The Two Princesses of Bamarre (Hardcover)
HarperCollins, 9780060293154, 256pp.
Publication Date: March 20, 2001
A kingdom beset by monsters . . .
A disease that weakens and destroys . . .
An epic poem and a hero of long ago . . .
A story of danger and desperation.
The two princesses of Bamarre couldn't be more different. Princess Addie is fearful and shy. Her deepest wish is for safety. Princess Meryl is bold and brave. Her deepest wish is to save the kingdom of Bamarre. They are sisters, and they mean the world to each other.
Then disaster strikes, and Addie—terrified and unprepared—sets out on a perilous quest. In her path are monsters of Bamarre: ogres, specters, gryphons, and dragons. Addie must battle them, but time is running out, and the sisters' lives—and Barmarre's fate—hang in the balance.
Gail Carson Levine left her mark on fantasy with her well-loved 1998 Newbery Honor Book Ella Enchanted. Now she has created another shimmering and tapestried landscape of fantasy and fairies. Bamarre and the journeys of its two princesses will burn themselves into the minds of readers, and all will relish this moving saga about two sisters groping their way toward heroism.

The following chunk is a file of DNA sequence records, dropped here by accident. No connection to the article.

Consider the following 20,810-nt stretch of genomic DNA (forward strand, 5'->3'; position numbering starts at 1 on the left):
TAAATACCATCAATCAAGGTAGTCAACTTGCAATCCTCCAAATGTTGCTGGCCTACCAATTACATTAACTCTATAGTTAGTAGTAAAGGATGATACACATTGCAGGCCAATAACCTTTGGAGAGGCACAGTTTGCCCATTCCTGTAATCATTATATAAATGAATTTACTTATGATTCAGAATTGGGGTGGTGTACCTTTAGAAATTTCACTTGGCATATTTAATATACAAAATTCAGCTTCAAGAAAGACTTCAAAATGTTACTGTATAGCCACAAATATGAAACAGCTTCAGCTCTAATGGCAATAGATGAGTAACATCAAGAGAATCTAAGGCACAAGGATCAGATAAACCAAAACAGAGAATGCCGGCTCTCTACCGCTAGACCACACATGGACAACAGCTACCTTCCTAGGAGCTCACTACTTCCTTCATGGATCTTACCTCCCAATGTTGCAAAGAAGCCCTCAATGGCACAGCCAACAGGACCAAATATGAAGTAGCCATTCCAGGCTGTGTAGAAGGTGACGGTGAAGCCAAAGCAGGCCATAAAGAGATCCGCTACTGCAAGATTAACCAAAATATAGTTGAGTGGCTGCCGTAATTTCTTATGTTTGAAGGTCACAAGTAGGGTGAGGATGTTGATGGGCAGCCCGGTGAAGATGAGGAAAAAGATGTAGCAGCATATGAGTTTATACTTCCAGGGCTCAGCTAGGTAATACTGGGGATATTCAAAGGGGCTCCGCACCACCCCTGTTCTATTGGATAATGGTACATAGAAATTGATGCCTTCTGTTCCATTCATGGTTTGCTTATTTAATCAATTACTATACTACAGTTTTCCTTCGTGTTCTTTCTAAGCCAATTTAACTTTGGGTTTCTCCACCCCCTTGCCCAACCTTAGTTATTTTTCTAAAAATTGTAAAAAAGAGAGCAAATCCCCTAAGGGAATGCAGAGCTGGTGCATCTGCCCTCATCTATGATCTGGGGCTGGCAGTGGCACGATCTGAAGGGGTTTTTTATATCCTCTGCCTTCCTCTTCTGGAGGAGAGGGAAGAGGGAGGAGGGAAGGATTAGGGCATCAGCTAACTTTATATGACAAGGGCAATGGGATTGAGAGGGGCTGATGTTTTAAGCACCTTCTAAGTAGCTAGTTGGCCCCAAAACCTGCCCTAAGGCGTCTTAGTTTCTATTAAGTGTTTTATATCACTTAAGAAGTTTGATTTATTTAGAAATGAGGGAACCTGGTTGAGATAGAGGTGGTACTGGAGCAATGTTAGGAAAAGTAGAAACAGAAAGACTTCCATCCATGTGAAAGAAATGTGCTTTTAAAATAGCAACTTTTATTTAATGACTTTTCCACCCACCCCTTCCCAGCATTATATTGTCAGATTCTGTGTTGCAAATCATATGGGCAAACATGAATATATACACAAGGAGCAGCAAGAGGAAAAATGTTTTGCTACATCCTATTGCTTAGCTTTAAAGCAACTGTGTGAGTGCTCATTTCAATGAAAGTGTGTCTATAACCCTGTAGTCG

About the Author
Gail Carson Levine's first book for children, Ella Enchanted, was a Newbery Honor Book. Levine's other books include Ever, a New York Times bestseller; Fairest, a Best Book of the Year for Publishers Weekly and School Library Journal, and a New York Times bestseller; Dave at Night, an ALA Notable Book and Best Book for Young Adults; The Wish; The Two Princesses of Bamarre; A Tale of Two Castles; and the six Princess Tales books. She is also the author of the nonfiction books Writing Magic: Creating Stories That Fly and Writer to Writer: From Think to Ink, as well as the picture books Betsy Who Cried Wolf and Betsy Red Hoodie. Gail Carson Levine and her husband, David, live in a two-centuries-old farmhouse in the Hudson Valley of New York State.
Praise For The Two Princesses of Bamarre…
“Deserves to be around for a long, long time.”
— Dallas Morning News
“Tough to put down, this is a shades-of-Oz story that sticks with you.”
— Atlanta Journal & Constitution